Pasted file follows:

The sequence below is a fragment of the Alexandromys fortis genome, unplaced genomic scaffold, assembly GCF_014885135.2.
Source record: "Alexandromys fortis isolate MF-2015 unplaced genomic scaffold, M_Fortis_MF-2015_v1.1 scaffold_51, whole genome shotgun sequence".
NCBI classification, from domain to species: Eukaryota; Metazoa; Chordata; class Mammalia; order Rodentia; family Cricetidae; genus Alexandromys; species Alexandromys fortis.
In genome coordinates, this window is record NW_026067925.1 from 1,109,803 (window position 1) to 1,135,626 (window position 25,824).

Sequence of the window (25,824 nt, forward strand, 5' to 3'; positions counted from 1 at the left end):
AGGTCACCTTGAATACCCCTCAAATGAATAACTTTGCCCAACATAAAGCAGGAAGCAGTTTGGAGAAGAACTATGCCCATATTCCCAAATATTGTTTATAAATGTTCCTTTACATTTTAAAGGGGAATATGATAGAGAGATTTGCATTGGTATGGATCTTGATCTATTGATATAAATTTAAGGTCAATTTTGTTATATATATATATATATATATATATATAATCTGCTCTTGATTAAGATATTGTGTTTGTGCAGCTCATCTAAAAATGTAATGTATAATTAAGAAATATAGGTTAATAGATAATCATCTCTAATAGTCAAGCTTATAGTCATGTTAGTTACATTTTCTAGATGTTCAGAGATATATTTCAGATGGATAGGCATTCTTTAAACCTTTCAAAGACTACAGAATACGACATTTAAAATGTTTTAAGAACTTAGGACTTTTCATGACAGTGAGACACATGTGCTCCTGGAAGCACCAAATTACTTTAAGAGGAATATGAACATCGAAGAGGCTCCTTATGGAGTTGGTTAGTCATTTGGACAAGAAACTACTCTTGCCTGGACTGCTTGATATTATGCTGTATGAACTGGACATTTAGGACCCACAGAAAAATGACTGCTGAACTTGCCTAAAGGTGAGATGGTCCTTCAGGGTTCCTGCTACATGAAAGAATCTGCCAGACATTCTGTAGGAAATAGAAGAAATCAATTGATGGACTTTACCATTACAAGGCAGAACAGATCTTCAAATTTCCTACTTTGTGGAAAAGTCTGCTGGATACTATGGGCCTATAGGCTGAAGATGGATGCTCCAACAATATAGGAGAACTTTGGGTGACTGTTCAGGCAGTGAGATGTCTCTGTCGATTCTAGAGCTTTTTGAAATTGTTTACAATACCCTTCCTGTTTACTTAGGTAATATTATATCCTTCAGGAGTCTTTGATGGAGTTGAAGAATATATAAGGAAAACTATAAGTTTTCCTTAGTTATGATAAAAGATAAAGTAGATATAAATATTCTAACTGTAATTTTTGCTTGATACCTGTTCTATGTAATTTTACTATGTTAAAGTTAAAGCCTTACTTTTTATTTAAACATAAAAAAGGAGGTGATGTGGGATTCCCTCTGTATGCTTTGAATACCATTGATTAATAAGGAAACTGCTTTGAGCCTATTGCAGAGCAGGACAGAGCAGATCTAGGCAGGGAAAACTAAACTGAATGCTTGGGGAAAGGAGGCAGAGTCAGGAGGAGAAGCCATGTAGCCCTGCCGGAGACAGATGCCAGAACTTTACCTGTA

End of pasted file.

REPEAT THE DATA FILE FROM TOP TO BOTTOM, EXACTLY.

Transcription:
The sequence below is a fragment of the Alexandromys fortis genome, unplaced genomic scaffold, assembly GCF_014885135.2.
Source record: "Alexandromys fortis isolate MF-2015 unplaced genomic scaffold, M_Fortis_MF-2015_v1.1 scaffold_51, whole genome shotgun sequence".
NCBI classification, from domain to species: Eukaryota; Metazoa; Chordata; class Mammalia; order Rodentia; family Cricetidae; genus Alexandromys; species Alexandromys fortis.
In genome coordinates, this window is record NW_026067925.1 from 1,109,803 (window position 1) to 1,135,626 (window position 25,824).

Sequence of the window (25,824 nt, forward strand, 5' to 3'; positions counted from 1 at the left end):
AGGTCACCTTGAATACCCCTCAAATGAATAACTTTGCCCAACATAAAGCAGGAAGCAGTTTGGAGAAGAACTATGCCCATATTCCCAAATATTGTTTATAAATGTTCCTTTACATTTTAAAGGGGAATATGATAGAGAGATTTGCATTGGTATGGATCTTGATCTATTGATATAAATTTAAGGTCAATTTTGTTATATATATATATATATATATATATATAATCTGCTCTTGATTAAGATATTGTGTTTGTGCAGCTCATCTAAAAATGTAATGTATAATTAAGAAATATAGGTTAATAGATAATCATCTCTAATAGTCAAGCTTATAGTCATGTTAGTTACATTTTCTAGATGTTCAGAGATATATTTCAGATGGATAGGCATTCTTTAAACCTTTCAAAGACTACAGAATACGACATTTAAAATGTTTTAAGAACTTAGGACTTTTCATGACAGTGAGACACATGTGCTCCTGGAAGCACCAAATTACTTTAAGAGGAATATGAACATCGAAGAGGCTCCTTATGGAGTTGGTTAGTCATTTGGACAAGAAACTACTCTTGCCTGGACTGCTTGATATTATGCTGTATGAACTGGACATTTAGGACCCACAGAAAAATGACTGCTGAACTTGCCTAAAGGTGAGATGGTCCTTCAGGGTTCCTGCTACATGAAAGAATCTGCCAGACATTCTGTAGGAAATAGAAGAAATCAATTGATGGACTTTACCATTACAAGGCAGAACAGATCTTCAAATTTCCTACTTTGTGGAAAAGTCTGCTGGATACTATGGGCCTATAGGCTGAAGATGGATGCTCCAACAATATAGGAGAACTTTGGGTGACTGTTCAGGCAGTGAGATGTCTCTGTCGATTCTAGAGCTTTTTGAAATTGTTTACAATACCCTTCCTGTTTACTTAGGTAATATTATATCCTTCAGGAGTCTTTGATGGAGTTGAAGAATATATAAGGAAAACTATAAGTTTTCCTTAGTTATGATAAAAGATAAAGTAGATATAAATATTCTAACTGTAATTTTTGCTTGATACCTGTTCTATGTAATTTTACTATGTTAAAGTTAAAGCCTTACTTTTTATTTAAACATAAAAAAGGAGGTGATGTGGGATTCCCTCTGTATGCTTTGAATACCATTGATTAATAAGGAAACTGCTTTGAGCCTATTGCAGAGCAGGACAGAGCAGATCTAGGCAGGGAAAACTAAACTGAATGCTTGGGGAAAGGAGGCAGAGTCAGGAGGAGAAGCCATGTAGCCCTGCCGGAGACAGATGCCAGAACTTTACCTGTA